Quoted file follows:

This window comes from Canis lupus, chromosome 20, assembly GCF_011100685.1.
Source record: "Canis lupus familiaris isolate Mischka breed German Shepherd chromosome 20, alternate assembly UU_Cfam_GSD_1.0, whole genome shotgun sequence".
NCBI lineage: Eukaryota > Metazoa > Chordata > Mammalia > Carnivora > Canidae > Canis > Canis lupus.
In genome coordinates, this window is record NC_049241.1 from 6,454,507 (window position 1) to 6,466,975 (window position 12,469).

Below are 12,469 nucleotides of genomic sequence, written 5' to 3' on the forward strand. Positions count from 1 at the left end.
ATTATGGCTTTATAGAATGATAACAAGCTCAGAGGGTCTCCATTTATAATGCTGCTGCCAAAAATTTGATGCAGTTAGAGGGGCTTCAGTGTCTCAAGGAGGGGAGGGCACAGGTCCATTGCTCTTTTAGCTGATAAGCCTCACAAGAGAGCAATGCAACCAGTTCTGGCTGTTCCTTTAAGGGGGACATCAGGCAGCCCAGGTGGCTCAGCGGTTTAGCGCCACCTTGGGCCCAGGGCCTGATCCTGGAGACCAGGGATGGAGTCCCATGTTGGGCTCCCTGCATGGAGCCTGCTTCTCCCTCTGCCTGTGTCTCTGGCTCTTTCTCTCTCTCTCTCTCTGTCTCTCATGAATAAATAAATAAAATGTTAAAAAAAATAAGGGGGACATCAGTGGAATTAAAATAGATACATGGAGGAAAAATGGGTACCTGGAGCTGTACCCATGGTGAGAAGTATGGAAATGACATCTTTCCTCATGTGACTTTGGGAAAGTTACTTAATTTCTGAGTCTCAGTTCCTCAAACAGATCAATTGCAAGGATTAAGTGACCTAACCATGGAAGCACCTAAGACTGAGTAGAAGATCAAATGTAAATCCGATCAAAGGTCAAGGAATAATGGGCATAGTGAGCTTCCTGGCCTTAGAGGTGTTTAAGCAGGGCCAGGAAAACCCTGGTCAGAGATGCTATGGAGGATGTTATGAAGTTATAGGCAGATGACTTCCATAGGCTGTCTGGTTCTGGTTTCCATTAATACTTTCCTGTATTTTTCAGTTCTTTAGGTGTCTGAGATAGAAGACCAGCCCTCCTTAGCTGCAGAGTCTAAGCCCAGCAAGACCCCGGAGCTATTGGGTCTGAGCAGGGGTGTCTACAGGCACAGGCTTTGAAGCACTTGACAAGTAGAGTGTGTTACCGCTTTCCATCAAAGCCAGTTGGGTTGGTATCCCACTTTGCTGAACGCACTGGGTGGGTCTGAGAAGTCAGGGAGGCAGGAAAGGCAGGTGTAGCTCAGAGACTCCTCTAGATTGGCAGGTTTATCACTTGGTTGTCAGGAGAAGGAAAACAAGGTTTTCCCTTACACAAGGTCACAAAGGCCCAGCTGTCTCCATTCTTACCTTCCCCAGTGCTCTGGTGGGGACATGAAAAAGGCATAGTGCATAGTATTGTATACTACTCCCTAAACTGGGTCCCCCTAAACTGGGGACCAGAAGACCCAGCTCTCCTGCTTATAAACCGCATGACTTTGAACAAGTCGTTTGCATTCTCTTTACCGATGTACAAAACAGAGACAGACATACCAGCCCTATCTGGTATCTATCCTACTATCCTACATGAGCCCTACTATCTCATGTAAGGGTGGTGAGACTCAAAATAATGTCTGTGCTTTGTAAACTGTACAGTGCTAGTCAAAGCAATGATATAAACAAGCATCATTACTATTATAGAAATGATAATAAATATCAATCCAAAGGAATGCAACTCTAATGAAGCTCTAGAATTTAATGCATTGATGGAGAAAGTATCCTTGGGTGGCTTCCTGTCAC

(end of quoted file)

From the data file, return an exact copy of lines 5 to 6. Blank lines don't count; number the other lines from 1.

Below are 12,469 nucleotides of genomic sequence, written 5' to 3' on the forward strand. Positions count from 1 at the left end.
ATTATGGCTTTATAGAATGATAACAAGCTCAGAGGGTCTCCATTTATAATGCTGCTGCCAAAAATTTGATGCAGTTAGAGGGGCTTCAGTGTCTCAAGGAGGGGAGGGCACAGGTCCATTGCTCTTTTAGCTGATAAGCCTCACAAGAGAGCAATGCAACCAGTTCTGGCTGTTCCTTTAAGGGGGACATCAGGCAGCCCAGGTGGCTCAGCGGTTTAGCGCCACCTTGGGCCCAGGGCCTGATCCTGGAGACCAGGGATGGAGTCCCATGTTGGGCTCCCTGCATGGAGCCTGCTTCTCCCTCTGCCTGTGTCTCTGGCTCTTTCTCTCTCTCTCTCTCTGTCTCTCATGAATAAATAAATAAAATGTTAAAAAAAATAAGGGGGACATCAGTGGAATTAAAATAGATACATGGAGGAAAAATGGGTACCTGGAGCTGTACCCATGGTGAGAAGTATGGAAATGACATCTTTCCTCATGTGACTTTGGGAAAGTTACTTAATTTCTGAGTCTCAGTTCCTCAAACAGATCAATTGCAAGGATTAAGTGACCTAACCATGGAAGCACCTAAGACTGAGTAGAAGATCAAATGTAAATCCGATCAAAGGTCAAGGAATAATGGGCATAGTGAGCTTCCTGGCCTTAGAGGTGTTTAAGCAGGGCCAGGAAAACCCTGGTCAGAGATGCTATGGAGGATGTTATGAAGTTATAGGCAGATGACTTCCATAGGCTGTCTGGTTCTGGTTTCCATTAATACTTTCCTGTATTTTTCAGTTCTTTAGGTGTCTGAGATAGAAGACCAGCCCTCCTTAGCTGCAGAGTCTAAGCCCAGCAAGACCCCGGAGCTATTGGGTCTGAGCAGGGGTGTCTACAGGCACAGGCTTTGAAGCACTTGACAAGTAGAGTGTGTTACCGCTTTCCATCAAAGCCAGTTGGGTTGGTATCCCACTTTGCTGAACGCACTGGGTGGGTCTGAGAAGTCAGGGAGGCAGGAAAGGCAGGTGTAGCTCAGAGACTCCTCTAGATTGGCAGGTTTATCACTTGGTTGTCAGGAGAAGGAAAACAAGGTTTTCCCTTACACAAGGTCACAAAGGCCCAGCTGTCTCCATTCTTACCTTCCCCAGTGCTCTGGTGGGGACATGAAAAAGGCATAGTGCATAGTATTGTATACTACTCCCTAAACTGGGTCCCCCTAAACTGGGGACCAGAAGACCCAGCTCTCCTGCTTATAAACCGCATGACTTTGAACAAGTCGTTTGCATTCTCTTTACCGATGTACAAAACAGAGACAGACATACCAGCCCTATCTGGTATCTATCCTACTATCCTACATGAGCCCTACTATCTCATGTAAGGGTGGTGAGACTCAAAATAATGTCTGTGCTTTGTAAACTGTACAGTGCTAGTCAAAGCAATGATATAAACAAGCATCATTACTATTATAGAAATGATAATAAATATCAATCCAAAGGAATGCAACTCTAATGAAGCTCTAGAATTTAATGCATTGATGGAGAAAGTATCCTTGGGTGGCTTCCTGTCAC